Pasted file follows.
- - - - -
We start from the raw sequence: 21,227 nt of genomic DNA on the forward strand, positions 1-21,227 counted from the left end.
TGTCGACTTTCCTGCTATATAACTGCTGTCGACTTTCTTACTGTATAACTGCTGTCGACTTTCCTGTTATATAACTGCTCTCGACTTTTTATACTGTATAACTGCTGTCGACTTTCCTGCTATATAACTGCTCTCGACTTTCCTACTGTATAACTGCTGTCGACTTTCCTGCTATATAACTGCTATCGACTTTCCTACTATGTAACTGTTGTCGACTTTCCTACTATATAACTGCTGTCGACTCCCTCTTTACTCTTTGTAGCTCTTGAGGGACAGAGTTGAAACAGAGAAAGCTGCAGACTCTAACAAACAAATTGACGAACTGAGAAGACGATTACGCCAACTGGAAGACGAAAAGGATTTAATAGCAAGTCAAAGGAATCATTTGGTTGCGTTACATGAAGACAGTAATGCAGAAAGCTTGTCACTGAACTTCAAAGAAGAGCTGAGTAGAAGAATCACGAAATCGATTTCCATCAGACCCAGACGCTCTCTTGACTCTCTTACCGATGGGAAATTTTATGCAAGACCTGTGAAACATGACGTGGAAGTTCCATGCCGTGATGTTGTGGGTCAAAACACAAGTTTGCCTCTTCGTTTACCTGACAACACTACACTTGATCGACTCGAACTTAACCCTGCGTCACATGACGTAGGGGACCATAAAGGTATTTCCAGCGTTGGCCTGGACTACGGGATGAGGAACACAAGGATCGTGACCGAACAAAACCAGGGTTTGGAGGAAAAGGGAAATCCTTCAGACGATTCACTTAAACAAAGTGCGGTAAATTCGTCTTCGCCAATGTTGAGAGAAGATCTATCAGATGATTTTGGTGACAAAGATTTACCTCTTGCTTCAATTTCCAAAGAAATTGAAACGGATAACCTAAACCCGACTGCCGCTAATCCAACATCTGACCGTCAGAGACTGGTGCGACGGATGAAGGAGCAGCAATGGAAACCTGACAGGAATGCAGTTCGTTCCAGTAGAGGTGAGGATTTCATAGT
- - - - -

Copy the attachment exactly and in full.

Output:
We start from the raw sequence: 21,227 nt of genomic DNA on the forward strand, positions 1-21,227 counted from the left end.
TGTCGACTTTCCTGCTATATAACTGCTGTCGACTTTCTTACTGTATAACTGCTGTCGACTTTCCTGTTATATAACTGCTCTCGACTTTTTATACTGTATAACTGCTGTCGACTTTCCTGCTATATAACTGCTCTCGACTTTCCTACTGTATAACTGCTGTCGACTTTCCTGCTATATAACTGCTATCGACTTTCCTACTATGTAACTGTTGTCGACTTTCCTACTATATAACTGCTGTCGACTCCCTCTTTACTCTTTGTAGCTCTTGAGGGACAGAGTTGAAACAGAGAAAGCTGCAGACTCTAACAAACAAATTGACGAACTGAGAAGACGATTACGCCAACTGGAAGACGAAAAGGATTTAATAGCAAGTCAAAGGAATCATTTGGTTGCGTTACATGAAGACAGTAATGCAGAAAGCTTGTCACTGAACTTCAAAGAAGAGCTGAGTAGAAGAATCACGAAATCGATTTCCATCAGACCCAGACGCTCTCTTGACTCTCTTACCGATGGGAAATTTTATGCAAGACCTGTGAAACATGACGTGGAAGTTCCATGCCGTGATGTTGTGGGTCAAAACACAAGTTTGCCTCTTCGTTTACCTGACAACACTACACTTGATCGACTCGAACTTAACCCTGCGTCACATGACGTAGGGGACCATAAAGGTATTTCCAGCGTTGGCCTGGACTACGGGATGAGGAACACAAGGATCGTGACCGAACAAAACCAGGGTTTGGAGGAAAAGGGAAATCCTTCAGACGATTCACTTAAACAAAGTGCGGTAAATTCGTCTTCGCCAATGTTGAGAGAAGATCTATCAGATGATTTTGGTGACAAAGATTTACCTCTTGCTTCAATTTCCAAAGAAATTGAAACGGATAACCTAAACCCGACTGCCGCTAATCCAACATCTGACCGTCAGAGACTGGTGCGACGGATGAAGGAGCAGCAATGGAAACCTGACAGGAATGCAGTTCGTTCCAGTAGAGGTGAGGATTTCATAGT